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Thread: Cutting ABS Straight??

  1. #1

    Default Cutting ABS Straight??

    This weekend I am going to cut out a section of 3 inch underground ABS out of a hole I cut under my slab to insert a Wye.

    My question is is there any easy way to make sure I get a straight cut? If I don't get it 100% straight I don;t think the banded no-hubs I have will seal correctly since they seem to want a 1/4 inch gap

    Any easy way to make sure the cut is straight? Maybe use raditator clamps?

    Thanks!!!

  2. #2
    Plumber Cass's Avatar
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    That ill work

  3. #3
    In the Trades kordts's Avatar
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    Hand-eye coordination.

  4. #4
    Licensed Grump GrumpyPlumber's Avatar
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    Personally when I am unsure, I break out my plutonium Q-39 space modulator for that.
    (that was grumpy humor)

  5. #5
    Plumber Cass's Avatar
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    Huh................using old tools instead of the newest model.........that thingie has to be 50 years old.

  6. #6
    DIY scratch-pad engineer leejosepho's Avatar
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    Hose clamps are bad for your teeth. Cut a couple of feet of 1x4 into three pieces with square ends, then nail then together like a trough to slip/flare down over the pipe and serve as a guide for your sharp handsaw.

  7. #7
    General Contractor, Farmer HandyAndy's Avatar
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    take a piece of paper and wrap around the pipe and then mark a line on it, the paper edges can be lined up and it will be square, (or at lest the mark you make on it will be), then use the line as a guide to cut it,

  8. #8
    Licensed Grump GrumpyPlumber's Avatar
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    Quote Originally Posted by Cass
    Huh................using old tools instead of the newest model.........that thingie has to be 50 years old.


    well...30 anyway


  9. #9
    General Contractor, Farmer HandyAndy's Avatar
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    I have never tried this trick but it does make some sense,
    I saw it on an electrical board,
    I would think if it would work on PVC it would work on ABS as well, If you try it report back and tell us how it works?
    "Using cotton string to cut PVC pipe:"

    When cutting exposed PVC pipe conduit that is buried in a ditch you can use a cotton string instead of a hacksaw or a hand saw. Wrap the string (such as the kind contractors use for form lines) half-way around the conduit and "see-saw" the ends. The friction will cut the PVC cleanly as quickly as a hacksaw and does not require the space. Nylon string will not work because nylon and the PVC melt together.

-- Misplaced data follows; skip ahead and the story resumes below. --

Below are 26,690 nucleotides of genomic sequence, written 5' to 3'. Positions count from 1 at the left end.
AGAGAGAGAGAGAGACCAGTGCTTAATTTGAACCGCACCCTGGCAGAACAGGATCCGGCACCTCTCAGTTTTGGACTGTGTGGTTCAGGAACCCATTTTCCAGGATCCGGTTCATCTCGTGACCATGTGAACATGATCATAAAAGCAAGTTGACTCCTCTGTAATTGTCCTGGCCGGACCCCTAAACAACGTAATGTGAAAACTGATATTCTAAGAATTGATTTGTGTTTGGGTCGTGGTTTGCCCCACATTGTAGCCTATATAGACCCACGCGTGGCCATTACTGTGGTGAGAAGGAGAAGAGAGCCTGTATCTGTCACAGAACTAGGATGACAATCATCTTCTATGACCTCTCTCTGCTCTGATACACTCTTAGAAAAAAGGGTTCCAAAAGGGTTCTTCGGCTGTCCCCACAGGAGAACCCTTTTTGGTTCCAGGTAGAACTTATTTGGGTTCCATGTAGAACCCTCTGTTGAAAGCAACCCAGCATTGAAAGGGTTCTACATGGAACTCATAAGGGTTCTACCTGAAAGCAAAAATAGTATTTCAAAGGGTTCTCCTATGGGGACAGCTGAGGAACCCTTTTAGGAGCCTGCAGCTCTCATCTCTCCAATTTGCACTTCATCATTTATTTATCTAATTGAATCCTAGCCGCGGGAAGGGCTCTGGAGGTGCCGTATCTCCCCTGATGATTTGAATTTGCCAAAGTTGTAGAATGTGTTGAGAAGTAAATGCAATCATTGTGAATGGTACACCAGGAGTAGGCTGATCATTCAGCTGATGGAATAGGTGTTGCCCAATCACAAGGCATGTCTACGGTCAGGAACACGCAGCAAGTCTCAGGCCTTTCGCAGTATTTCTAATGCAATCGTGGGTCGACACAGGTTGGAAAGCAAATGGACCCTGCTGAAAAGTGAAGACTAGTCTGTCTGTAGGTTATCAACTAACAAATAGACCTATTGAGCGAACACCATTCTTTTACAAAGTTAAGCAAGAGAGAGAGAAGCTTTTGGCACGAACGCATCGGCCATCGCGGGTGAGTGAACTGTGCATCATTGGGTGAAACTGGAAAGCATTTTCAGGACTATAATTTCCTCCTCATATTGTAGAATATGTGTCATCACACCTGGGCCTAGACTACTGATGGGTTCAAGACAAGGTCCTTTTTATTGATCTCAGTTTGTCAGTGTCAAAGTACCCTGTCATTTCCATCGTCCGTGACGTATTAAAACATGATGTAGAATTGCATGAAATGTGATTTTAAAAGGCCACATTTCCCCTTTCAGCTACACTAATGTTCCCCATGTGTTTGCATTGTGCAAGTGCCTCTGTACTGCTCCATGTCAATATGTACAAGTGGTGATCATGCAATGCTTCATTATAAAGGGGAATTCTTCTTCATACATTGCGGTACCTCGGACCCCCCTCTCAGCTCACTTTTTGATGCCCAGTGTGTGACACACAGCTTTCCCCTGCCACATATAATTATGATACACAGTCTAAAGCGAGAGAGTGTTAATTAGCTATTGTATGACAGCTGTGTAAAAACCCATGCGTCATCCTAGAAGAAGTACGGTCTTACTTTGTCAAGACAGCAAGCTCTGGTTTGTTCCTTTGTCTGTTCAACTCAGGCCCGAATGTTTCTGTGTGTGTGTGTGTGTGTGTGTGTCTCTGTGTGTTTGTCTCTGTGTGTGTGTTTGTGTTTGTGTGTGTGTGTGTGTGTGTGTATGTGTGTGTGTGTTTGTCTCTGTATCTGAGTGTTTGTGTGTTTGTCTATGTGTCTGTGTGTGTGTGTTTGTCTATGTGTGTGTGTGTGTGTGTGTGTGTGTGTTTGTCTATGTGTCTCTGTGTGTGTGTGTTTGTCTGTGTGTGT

http://www.elec-toolbox.com/tricks/cutpvc.htm
    or

    Loop a piece of thin cotton twine (like butchers twine) all the way arround the pipe. Grab both ends of the twine, it helps if you tie each end to a stick or some sort of handle. Pull the twine back and forth quickly. The friction will melt a clean cut through the pvc.

    Note this trick will not work with nylon or any type of synthetic string. The string will melt first.
    http://forums2.gardenweb.com/forums/...592012047.html

  10. #10
    Licensed Grump GrumpyPlumber's Avatar
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    Guitar string or cable cutter. but, it's not as easy as a hacksaw...best bet is a PVC saw or...if yer skilled...sawzall with a metal blade, good eye and STEADY hand.

  11. #11

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    I thought that the only redeeming feature of PVC/ABS is that your cuts don't have to be perfect--just close. I've never had one leak yet and my cuts are definitely not perfect.

  12. #12
    Plumbing Designer FloridaOrange's Avatar
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    I've used string to cut pvc in the ground. Makes for a much smaller hole to dig.
    Matt
    Semi-professional plumbing designer
    Enjoying life in SW Florida

  13. #13
    Commercial Plumber markts30's Avatar
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    A few hints about wire saws and the like...
    1 - you can buy one for a couple bucks at HD etc.... - string only works marginally...
    2 - don't try it if there is any standing water in the pipe... soon as the string/wire breaks through, the water flows into the cut and welds the melting PVC/ABS to your wire and you are done...
    3 - be very careful how you cut as the wire can and will travel in curves - it takes a knack to cut it straight....

    That being said, the wire saw is a great tool for cutting plastics in tight places... but I tend to use a sawsall with an 18 tpi metal-cutting blade for smoother more controlled cuts...

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